The following is a report prepared in July, 1996, and sent to the Steering Committee of University Council, summarizing discussions of the 1995-96 Committee on Safety and Security (see the Committe's year-end report, Almanac September 24). The summary was reviewed at the first fall meeting of the 1996-97 Committee.
At the request of the President of the University, the Safety and Security Committee looked at the proposal to replace University Police Officers' revolvers with semi-automatic pistols.
As Chair of the Committee, I personally contacted numerous sources, including senior faculty in Arts and Sciences, the Medical School, the Law School, the Division of Public Safety, and University Administration. I also sought input from sources at three outside universities, as well as the Philadelphia Office of the FBI, and the Superintendent of the Lower Merion Police Department.
All those who spoke out on the issue at the November Council Open Forum were invited to attend meetings of our Committee. In addition, the Committee on Pluralism and the Community Relations Committee were invited to take part in our discussions. Input was received from members of the Community Relations Department; African-American Association of Faculty, Staff, and Administrators; and Penn Faculty and Staff for Neighborhood Issues (PFSNI).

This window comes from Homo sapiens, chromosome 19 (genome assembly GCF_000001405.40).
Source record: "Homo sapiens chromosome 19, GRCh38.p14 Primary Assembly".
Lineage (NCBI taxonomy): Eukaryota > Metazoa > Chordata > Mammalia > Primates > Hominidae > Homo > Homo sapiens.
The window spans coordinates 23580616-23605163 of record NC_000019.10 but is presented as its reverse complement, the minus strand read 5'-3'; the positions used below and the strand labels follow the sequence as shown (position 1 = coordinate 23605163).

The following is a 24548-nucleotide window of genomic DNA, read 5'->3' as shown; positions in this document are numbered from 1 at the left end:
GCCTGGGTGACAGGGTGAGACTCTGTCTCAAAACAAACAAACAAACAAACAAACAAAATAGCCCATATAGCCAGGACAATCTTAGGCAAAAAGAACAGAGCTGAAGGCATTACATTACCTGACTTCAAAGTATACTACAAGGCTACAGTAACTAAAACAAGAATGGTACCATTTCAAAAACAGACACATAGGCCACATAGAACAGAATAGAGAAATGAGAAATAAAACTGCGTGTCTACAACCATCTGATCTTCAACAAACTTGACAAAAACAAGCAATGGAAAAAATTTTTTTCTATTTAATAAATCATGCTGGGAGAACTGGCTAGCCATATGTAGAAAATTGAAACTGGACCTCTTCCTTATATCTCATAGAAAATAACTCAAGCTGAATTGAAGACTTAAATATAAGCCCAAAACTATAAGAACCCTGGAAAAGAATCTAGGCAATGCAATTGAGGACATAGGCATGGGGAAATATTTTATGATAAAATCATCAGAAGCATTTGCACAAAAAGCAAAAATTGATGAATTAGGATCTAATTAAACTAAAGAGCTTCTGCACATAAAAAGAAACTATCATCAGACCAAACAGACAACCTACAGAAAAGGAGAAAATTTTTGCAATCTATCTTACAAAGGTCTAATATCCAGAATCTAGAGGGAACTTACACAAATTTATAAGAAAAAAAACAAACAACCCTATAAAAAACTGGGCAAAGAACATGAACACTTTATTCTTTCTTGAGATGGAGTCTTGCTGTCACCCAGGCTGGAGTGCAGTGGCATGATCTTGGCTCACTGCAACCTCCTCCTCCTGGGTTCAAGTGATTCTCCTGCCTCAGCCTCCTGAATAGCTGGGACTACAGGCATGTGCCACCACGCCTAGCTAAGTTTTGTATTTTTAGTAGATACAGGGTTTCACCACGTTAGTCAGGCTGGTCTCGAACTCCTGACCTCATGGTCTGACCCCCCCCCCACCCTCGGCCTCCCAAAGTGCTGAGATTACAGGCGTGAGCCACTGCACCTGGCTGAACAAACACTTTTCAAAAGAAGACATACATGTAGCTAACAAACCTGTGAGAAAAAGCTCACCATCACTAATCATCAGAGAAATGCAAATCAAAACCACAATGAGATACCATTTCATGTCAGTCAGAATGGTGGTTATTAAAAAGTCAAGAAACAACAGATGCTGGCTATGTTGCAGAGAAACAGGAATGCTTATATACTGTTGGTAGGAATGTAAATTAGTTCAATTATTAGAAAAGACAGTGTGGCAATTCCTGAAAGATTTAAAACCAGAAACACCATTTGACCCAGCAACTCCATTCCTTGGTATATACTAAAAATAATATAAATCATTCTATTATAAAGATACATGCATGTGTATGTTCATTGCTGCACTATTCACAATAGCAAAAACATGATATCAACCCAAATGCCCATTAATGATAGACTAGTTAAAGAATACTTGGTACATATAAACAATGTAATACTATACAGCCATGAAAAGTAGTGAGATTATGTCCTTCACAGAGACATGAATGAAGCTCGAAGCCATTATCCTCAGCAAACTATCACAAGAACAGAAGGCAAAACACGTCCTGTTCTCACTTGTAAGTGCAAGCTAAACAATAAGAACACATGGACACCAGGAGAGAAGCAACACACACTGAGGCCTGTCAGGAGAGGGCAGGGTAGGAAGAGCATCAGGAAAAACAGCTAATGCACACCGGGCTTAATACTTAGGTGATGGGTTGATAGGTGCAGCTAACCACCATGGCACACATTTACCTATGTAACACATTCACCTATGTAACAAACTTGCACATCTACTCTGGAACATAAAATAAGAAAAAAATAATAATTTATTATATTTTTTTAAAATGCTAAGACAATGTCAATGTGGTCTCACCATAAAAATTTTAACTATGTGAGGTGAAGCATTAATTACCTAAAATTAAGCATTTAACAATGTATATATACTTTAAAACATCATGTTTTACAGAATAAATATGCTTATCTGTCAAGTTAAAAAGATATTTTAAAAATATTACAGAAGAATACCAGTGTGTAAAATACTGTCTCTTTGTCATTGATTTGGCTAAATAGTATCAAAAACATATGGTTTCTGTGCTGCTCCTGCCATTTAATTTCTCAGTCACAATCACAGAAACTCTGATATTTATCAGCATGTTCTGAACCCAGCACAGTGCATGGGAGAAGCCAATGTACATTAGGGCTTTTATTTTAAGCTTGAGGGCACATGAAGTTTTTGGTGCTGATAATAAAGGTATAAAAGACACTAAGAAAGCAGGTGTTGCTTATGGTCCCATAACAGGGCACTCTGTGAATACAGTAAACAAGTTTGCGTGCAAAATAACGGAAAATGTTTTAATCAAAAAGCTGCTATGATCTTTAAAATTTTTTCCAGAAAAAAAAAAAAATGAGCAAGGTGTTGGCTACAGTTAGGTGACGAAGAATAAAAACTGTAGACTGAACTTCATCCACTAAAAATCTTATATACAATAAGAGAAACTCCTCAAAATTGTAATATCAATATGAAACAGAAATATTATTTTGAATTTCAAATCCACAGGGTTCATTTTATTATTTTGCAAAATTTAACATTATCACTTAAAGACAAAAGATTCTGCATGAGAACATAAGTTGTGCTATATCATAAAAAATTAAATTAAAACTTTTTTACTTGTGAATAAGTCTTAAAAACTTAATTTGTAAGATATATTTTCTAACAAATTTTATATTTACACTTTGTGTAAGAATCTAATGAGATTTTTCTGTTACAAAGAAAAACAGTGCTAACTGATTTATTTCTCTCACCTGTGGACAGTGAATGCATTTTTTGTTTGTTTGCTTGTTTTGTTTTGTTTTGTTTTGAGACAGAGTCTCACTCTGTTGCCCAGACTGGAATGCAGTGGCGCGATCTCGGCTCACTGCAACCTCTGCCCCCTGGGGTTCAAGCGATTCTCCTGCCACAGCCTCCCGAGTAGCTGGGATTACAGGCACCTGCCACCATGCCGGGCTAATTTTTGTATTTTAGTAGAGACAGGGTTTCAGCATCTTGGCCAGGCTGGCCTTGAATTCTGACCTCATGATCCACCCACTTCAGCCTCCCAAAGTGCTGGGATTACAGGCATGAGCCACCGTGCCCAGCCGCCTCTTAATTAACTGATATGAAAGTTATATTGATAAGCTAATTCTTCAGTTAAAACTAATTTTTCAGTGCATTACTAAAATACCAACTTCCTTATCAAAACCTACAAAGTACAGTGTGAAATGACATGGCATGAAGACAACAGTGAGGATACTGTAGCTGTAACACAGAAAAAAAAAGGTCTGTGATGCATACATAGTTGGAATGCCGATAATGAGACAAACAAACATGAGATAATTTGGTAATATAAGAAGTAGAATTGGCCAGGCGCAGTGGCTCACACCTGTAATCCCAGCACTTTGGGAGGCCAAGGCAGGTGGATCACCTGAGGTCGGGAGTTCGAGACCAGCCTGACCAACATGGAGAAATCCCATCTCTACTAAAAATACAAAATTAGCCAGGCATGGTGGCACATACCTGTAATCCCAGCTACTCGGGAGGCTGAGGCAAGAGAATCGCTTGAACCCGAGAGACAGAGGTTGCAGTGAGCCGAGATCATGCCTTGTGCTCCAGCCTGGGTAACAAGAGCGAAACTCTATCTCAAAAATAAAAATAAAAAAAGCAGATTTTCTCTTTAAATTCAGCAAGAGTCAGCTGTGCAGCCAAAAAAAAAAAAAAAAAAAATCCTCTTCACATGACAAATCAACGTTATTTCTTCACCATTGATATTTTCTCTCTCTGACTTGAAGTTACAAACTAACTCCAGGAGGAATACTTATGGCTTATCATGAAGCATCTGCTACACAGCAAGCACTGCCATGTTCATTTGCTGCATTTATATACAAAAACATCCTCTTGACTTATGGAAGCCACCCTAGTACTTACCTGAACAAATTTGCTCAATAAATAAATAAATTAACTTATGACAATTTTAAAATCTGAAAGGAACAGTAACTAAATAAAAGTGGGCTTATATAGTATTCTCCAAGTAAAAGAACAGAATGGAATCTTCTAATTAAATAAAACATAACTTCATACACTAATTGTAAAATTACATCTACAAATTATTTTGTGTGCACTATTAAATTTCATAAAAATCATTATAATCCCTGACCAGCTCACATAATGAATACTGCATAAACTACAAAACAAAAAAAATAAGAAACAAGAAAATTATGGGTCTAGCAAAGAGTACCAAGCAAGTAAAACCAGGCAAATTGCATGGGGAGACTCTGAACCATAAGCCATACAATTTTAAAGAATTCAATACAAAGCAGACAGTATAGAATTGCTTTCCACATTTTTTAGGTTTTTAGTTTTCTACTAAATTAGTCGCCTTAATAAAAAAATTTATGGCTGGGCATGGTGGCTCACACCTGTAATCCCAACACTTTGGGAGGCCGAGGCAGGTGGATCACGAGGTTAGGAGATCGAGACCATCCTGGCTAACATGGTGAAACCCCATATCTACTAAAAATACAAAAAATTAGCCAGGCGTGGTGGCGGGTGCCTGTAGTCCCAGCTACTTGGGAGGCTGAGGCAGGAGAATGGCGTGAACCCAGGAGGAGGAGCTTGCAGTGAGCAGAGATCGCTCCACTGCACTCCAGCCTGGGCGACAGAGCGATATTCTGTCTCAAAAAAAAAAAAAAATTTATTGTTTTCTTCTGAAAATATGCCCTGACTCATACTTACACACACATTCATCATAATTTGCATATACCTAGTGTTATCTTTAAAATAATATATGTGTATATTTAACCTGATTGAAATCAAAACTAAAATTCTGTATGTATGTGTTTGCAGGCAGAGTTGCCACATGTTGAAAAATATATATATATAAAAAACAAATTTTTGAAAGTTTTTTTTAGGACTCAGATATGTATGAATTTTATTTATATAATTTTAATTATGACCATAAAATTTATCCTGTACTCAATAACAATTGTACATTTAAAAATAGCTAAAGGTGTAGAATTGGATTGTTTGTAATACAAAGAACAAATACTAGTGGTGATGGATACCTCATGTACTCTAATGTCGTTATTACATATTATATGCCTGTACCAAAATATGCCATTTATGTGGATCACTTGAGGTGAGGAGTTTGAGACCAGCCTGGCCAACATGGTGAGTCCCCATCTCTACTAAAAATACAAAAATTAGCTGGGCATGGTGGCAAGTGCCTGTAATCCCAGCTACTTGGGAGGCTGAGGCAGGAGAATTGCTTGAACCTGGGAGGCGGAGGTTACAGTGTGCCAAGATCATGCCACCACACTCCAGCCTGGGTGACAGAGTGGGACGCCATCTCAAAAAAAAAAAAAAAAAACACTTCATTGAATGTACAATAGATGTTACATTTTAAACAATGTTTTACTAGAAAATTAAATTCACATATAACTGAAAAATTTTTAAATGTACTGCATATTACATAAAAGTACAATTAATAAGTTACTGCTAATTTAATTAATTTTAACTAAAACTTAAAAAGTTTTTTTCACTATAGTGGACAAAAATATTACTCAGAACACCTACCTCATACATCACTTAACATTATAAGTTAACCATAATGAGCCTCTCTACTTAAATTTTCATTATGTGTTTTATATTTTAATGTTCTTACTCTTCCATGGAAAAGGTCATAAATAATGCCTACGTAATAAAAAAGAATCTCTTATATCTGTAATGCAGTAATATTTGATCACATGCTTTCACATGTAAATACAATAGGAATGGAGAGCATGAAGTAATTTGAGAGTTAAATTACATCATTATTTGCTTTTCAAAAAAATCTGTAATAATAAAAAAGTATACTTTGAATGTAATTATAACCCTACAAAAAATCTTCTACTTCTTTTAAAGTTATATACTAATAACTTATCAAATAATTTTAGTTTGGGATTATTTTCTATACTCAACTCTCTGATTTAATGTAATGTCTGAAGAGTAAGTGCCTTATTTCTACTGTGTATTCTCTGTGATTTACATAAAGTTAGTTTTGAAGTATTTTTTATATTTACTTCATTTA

Two meetings were devoted almost exclusively to this topic. Invited guests included the FBI Principal Firearms Instructor, and an internationally known consultant on police issues.
Among those who did not support the change to semi-automatic pistols, the following issues were raised:
In the course of our discussion, it became clear that semi-automatic pistols were often confused with automatic weapons, including machine guns and machine pistols. The Committee learned that:
Mr. Thomas Seamon, Managing Director of Public Safety, reported that:
I did not ask the Committee to vote on this issue. I felt the role of the Committee was to identify the relevant issues and gather the facts needed to help the University come to a reasoned conclusion. There was no consensus, and little likelihood that one would be reached. For some, the issue was an emotional one. In many cases, it could not be separated from larger issues, such as the University's relationship to the West Philadelphia community, and race relations in general. Whatever decision is reached, some thoughtful, responsible, important members of the community may well be upset, angered, or offended. I hope the work of the Committee on Safety and Security will help the University make the appropriate decision in the best interest of the University community in its broadest sense.
-- Prepared by Sean Kennedy, 1995-96 Co-Chair and 1996-97 Chair, Committee on Safety and Security
Volume 43 Number 11
November 5, 1996
Return to Almanac's homepage.
Return to index for this issue.